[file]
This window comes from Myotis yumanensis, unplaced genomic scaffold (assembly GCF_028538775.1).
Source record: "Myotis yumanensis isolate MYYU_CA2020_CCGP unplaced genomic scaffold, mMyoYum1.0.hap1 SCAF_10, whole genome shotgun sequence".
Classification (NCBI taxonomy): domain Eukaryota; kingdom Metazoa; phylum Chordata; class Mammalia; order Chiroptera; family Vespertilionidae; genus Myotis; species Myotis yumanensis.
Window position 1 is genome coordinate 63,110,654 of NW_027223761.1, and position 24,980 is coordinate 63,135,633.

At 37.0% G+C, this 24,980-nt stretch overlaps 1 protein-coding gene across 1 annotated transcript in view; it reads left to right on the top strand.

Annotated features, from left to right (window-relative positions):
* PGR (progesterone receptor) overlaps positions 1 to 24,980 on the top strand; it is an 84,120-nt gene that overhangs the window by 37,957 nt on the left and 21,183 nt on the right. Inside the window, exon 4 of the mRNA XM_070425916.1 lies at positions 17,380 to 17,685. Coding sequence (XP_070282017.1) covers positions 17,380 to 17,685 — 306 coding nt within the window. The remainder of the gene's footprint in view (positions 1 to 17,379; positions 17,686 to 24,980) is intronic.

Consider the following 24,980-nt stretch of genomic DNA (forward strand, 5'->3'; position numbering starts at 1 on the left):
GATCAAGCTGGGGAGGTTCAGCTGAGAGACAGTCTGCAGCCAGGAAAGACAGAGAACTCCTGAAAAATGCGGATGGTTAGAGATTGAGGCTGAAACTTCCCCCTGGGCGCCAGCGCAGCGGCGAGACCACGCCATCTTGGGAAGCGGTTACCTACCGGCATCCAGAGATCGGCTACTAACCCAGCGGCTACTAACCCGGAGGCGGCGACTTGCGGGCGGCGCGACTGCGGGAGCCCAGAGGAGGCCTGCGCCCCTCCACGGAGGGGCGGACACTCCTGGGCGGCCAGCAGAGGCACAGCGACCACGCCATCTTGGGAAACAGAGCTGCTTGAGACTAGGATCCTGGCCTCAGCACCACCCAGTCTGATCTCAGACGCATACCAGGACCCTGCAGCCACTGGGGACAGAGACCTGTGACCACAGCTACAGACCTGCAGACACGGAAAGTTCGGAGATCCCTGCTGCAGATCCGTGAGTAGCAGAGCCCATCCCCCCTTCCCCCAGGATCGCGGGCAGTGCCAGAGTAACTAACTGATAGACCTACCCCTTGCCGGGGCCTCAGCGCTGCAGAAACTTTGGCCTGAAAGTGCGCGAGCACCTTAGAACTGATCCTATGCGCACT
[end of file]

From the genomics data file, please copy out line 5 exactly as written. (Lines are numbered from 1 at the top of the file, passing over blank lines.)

At 37.0% G+C, this 24,980-nt stretch overlaps 1 protein-coding gene across 1 annotated transcript in view; it reads left to right on the top strand.